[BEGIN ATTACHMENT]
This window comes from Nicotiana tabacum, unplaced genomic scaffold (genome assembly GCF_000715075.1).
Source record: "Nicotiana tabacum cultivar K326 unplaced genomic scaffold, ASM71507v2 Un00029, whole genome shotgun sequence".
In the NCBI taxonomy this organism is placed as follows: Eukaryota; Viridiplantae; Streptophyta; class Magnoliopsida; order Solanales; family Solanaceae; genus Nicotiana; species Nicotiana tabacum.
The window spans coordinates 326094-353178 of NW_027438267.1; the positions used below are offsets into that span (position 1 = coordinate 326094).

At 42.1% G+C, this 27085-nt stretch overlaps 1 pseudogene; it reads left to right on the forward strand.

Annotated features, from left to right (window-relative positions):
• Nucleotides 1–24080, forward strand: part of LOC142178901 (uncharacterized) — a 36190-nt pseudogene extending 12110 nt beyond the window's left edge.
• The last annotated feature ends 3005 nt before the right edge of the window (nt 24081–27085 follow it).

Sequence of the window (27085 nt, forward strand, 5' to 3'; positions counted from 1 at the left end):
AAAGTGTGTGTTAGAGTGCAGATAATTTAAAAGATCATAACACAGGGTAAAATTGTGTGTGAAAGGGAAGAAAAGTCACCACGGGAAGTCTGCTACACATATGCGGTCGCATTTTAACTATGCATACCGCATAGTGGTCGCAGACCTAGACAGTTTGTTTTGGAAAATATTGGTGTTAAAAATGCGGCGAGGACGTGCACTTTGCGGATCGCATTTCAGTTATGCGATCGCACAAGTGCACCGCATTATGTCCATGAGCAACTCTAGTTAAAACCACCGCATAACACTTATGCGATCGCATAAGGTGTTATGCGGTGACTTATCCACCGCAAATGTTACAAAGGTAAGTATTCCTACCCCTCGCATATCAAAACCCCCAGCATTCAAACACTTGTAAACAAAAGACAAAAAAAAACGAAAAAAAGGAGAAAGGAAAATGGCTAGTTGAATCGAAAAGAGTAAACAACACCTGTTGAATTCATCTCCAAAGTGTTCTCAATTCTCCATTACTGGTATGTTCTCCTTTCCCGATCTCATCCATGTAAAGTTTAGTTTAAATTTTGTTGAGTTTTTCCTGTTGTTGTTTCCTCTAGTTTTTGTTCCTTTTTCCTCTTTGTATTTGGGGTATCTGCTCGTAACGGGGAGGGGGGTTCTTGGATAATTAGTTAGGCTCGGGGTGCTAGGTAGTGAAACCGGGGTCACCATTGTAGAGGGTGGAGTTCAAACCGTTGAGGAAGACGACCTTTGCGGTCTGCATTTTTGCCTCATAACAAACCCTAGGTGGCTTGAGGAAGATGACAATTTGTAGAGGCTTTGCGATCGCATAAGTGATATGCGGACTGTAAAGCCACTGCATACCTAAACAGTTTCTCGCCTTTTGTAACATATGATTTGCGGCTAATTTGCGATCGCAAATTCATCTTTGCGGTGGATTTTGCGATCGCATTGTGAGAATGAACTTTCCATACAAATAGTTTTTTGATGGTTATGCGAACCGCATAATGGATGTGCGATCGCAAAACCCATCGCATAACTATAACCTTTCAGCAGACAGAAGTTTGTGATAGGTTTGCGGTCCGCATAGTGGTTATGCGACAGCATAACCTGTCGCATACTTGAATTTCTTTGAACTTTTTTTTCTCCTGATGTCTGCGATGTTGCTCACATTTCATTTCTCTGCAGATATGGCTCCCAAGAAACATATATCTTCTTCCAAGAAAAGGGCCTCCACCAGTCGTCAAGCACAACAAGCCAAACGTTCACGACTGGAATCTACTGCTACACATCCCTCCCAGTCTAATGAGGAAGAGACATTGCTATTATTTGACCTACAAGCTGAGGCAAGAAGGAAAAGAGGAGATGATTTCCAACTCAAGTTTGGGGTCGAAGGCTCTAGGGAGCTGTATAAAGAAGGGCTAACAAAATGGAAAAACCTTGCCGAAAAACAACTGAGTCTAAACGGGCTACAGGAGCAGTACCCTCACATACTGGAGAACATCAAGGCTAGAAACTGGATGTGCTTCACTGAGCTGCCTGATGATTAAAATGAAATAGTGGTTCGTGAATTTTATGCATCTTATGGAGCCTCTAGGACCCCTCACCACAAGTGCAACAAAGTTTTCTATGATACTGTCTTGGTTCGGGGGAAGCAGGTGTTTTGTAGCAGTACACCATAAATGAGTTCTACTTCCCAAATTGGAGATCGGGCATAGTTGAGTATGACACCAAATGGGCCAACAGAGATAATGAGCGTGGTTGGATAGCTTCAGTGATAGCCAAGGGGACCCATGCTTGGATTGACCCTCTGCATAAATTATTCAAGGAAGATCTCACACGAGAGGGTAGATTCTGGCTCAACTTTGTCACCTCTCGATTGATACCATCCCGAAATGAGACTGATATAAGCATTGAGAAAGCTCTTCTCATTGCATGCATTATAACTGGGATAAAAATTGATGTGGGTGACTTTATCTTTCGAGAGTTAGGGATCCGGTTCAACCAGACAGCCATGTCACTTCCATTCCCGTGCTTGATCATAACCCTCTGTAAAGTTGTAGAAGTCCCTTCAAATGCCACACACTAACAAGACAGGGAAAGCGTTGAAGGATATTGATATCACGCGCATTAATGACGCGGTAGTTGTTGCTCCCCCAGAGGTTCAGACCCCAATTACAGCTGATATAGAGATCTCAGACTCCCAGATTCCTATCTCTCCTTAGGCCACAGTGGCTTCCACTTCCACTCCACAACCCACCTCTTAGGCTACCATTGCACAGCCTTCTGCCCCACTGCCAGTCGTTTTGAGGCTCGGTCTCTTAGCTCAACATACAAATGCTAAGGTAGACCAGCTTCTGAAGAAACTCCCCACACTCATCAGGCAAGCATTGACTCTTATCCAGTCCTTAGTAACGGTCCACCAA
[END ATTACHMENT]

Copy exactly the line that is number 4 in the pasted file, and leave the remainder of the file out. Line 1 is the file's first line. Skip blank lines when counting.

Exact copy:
The window spans coordinates 326094-353178 of NW_027438267.1; the positions used below are offsets into that span (position 1 = coordinate 326094).